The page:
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Get Pantone PMS color not associated with process colors

I am clueless when it comes to print colors.  My printer wants me to send her the regular PMS color not associated with process colors.  How do I get this value from Photoshop so I can send to her?  The RGB value is 73, 104, 177.  The hexadecimal is 4968b1.  Can someone help me get the corresponding value (or one close) that is NOT associated with a process color?
Adobe Creative Suite CS

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BongSoo

8/22/2022 - Mon
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crooksy88

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vanwraps

The Adobe Color Picker lets you choose colors from the PANTONE MATCHING SYSTEM®, the Trumatch® Swatching System", the Focoltone® Colour System, the Toyo Color Finder" 1050 system, the ANPA-Color" system, the HKS® color system, and the DIC Color Guide.

Photoshop prints spot colors to CMYK (process color) plates in every image mode except Duotone. To print true spot color plates, create spot color channels.
Open the Adobe Color Picker, and click Color Libraries.
The Custom Colors dialog box displays the color closest to the color currently selected in the Adobe Color Picker.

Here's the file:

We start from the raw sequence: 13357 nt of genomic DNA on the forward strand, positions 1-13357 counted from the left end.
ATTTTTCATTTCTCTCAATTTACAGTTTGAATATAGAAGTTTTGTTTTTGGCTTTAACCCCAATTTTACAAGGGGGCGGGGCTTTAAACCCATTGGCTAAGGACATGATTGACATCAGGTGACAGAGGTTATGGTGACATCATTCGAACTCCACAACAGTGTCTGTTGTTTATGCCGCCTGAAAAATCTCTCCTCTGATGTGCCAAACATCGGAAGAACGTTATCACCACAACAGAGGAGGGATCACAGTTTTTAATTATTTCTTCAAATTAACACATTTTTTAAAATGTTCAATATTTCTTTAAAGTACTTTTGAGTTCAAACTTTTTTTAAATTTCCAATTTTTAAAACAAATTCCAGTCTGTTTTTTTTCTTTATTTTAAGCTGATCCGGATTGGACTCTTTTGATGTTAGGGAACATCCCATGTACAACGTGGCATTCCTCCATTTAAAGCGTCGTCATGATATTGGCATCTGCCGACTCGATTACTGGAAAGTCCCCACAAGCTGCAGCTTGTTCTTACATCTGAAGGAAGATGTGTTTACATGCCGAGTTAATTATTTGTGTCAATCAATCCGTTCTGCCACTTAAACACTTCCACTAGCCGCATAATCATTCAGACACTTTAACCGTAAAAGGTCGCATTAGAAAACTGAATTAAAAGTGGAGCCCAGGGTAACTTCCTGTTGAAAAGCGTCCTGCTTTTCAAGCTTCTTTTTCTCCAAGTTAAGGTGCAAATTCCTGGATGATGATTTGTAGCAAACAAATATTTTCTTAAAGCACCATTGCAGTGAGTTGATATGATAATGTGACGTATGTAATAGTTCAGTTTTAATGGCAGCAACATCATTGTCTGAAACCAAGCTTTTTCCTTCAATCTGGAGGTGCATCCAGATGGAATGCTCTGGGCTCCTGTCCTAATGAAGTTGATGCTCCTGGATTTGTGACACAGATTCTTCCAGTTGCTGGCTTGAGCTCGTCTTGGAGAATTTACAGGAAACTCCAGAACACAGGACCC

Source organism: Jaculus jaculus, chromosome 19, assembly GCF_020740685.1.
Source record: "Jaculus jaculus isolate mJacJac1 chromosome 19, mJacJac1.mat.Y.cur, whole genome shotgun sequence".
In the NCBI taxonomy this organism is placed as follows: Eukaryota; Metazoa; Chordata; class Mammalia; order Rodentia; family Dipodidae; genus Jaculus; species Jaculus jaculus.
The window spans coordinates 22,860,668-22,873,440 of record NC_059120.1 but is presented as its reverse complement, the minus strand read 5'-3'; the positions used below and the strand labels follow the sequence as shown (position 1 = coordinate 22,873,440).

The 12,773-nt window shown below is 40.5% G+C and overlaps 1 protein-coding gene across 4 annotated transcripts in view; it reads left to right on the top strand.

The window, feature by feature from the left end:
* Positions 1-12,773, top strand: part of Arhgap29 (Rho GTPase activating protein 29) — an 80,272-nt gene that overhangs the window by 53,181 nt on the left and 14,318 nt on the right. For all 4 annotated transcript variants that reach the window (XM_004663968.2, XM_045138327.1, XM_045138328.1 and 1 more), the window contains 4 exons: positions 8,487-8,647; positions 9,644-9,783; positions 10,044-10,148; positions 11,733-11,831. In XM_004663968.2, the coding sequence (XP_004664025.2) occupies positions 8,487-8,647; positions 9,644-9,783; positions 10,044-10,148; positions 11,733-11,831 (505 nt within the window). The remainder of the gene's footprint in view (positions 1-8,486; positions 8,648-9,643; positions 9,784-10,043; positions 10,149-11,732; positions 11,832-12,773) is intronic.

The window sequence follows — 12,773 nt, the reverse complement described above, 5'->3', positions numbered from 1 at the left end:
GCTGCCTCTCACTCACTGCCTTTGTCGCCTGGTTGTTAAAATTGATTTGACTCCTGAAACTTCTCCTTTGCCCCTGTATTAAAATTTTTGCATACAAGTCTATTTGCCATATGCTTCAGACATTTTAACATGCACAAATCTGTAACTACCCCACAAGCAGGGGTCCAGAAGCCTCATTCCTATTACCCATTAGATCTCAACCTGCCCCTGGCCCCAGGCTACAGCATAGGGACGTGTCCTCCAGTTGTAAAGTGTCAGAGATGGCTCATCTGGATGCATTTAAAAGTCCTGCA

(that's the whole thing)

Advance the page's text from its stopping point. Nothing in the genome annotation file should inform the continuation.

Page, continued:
For Book, choose a color library. See below for descriptions of the color libraries.
Locate the color you want by entering the ink number or by dragging the triangles along the scroll bar.
Click the desired color patch in the list.
BongSoo

Ok woah, STOP!!! :-)

<rant>

Your printer should have told you this: trying to determine the color you want off of your screen is pointless. Trying to determine the color you want via any of the color libraries in photoshop is POINTLESS!. At best, you will be in the same color family.

Your printer, if they were worth a damn, would show you swatch books that have the actual printed Pantone/spot colors printed in the book. Unless you have gone through some very extensive color calibration, the chances that the color on  your monitor and the actual printed pantone color are the same is remote at best.

WHAT YOU SHOULD DO: Go to your printer, ask to see the Pantone swatch book, preferably the one that is printed on the same/similar stock as what you plan on printing on. Choose the spot color you want, and tell them that. Then you can go and put it in the file if you want, or if they are any good, they will do that work for you.

Never, ever rely on the screen for what your color should look like unless you have gone through extensive calibration and color management. Always demand to see a printed proof. It may cost you $, but it is the only way to make sure your final printed product is the actual color you want.

</rant>
BongSoo

For the record, I could care less about the points, but I believe this is very, very WRONG! This is NOT the way to do it and anyone who reads this and sees the accepted solution should NOT follow this method if they want the best possible printed product.
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